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The mechanisms of preterm labor: Common genital tract pathogens do not metabolize arachidonic acid to prostaglandins or to other eicosanoids

  • Author Footnotes
    a From the RPMS Institute of Obstetrics and Gynaecology, Hammersmith Hospital.
    Phillip R. Bennett
    Correspondence
    Reprint requests: Dr. P. R. Bennett, The Action Research Laboratory for the Molecular Biology of Fetal Development, RPMS Institute of Obstetrics and Gynaecology, Queen Charlottes Hospital, Goldhawk Road, London, England W6OXG.
    Footnotes
    a From the RPMS Institute of Obstetrics and Gynaecology, Hammersmith Hospital.
    Affiliations
    London, England
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  • Author Footnotes
    a From the RPMS Institute of Obstetrics and Gynaecology, Hammersmith Hospital.
    Murdoch G. Elder
    Footnotes
    a From the RPMS Institute of Obstetrics and Gynaecology, Hammersmith Hospital.
    Affiliations
    London, England
    Search for articles by this author
  • Author Footnotes
    a From the RPMS Institute of Obstetrics and Gynaecology, Hammersmith Hospital.
      This paper is only available as a PDF. To read, Please Download here.
      Objective: Our aim was to determine the ability of pathogens commonly associated with genital tract infection and preterm labor to incorporate arachidonic acid and to metabolize it to prostaglandins or to other eicosanoids.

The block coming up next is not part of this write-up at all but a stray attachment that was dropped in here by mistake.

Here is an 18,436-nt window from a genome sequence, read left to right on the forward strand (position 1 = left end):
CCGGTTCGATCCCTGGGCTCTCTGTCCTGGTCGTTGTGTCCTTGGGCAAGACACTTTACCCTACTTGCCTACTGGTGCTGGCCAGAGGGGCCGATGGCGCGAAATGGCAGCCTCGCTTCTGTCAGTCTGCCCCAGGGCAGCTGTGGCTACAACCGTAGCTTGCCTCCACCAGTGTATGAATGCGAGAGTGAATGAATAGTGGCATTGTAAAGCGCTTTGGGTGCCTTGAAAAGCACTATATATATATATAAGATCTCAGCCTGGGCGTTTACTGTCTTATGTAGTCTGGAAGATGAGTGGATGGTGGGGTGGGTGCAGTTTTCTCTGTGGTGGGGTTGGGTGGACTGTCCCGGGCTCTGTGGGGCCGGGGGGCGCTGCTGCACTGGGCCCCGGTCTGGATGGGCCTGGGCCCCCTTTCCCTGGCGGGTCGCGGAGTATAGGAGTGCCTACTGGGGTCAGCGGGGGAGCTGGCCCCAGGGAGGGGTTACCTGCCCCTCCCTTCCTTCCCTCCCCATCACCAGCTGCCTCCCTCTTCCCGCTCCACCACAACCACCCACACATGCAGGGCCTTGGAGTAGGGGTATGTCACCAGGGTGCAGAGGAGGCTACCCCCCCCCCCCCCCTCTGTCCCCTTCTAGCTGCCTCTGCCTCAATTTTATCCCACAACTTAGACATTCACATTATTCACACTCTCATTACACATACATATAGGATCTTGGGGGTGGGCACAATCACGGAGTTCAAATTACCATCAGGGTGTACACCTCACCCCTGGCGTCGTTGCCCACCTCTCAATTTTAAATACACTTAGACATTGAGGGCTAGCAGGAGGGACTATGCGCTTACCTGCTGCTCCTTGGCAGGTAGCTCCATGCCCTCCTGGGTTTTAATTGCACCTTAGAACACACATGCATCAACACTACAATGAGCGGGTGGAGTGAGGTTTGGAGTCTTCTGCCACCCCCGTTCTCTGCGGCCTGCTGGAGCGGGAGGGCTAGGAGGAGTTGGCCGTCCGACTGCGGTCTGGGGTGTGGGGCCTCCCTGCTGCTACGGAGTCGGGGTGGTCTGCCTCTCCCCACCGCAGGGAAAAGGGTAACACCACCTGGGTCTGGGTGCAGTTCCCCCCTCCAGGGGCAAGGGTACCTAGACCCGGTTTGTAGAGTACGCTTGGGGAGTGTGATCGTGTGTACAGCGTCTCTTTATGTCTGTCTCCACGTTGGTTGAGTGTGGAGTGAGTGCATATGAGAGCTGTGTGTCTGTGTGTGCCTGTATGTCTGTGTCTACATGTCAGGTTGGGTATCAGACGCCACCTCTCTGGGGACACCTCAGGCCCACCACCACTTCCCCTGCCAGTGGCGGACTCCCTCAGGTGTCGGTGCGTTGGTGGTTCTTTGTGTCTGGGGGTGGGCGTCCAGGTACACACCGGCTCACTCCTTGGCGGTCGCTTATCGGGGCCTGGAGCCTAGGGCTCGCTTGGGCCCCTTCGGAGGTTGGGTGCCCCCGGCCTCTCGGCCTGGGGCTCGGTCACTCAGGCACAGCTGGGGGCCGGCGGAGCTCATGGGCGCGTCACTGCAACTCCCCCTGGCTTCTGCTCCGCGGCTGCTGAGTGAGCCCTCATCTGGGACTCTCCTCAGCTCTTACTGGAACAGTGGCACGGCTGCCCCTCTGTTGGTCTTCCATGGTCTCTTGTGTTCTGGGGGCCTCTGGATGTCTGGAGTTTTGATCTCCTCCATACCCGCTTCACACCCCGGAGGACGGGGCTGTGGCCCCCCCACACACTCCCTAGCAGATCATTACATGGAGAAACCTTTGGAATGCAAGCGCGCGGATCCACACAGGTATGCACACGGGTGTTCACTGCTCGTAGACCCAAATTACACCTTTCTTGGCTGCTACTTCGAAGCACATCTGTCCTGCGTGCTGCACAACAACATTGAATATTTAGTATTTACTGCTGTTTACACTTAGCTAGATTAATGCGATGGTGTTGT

Study design: Four common genital tract pathogens, Escherichia coli, Streptococcus viridans, Bacteroides fragilis, and a group B ß-hemolytic streptococcus, were incubated with tritium-labeled arachidonic acid for 2 to 48 hours. Uptake of arachidonic acid was calculated from uptake of radioactivity into the organisms. Tritium-labeled arachidonic acid within the medium was separated from any metabolites by high-performance liquid chromatography to assess metabolism of arachidonic acid within the bacteria.
      Results: Although all organisms were able to take up arachidonic acid, analysis of its metabolism with high-performance liquid chromatography demonstrated that none of these organisms will synthesize cyclooxygenase, lipoxygenase, or epoxygenase products.
      Conclusion: Bacterial infection cannot initiate preterm labor by intrinsic biosynthesis and release of prostaglandins or other eicosanoids by the bacteria themselves.

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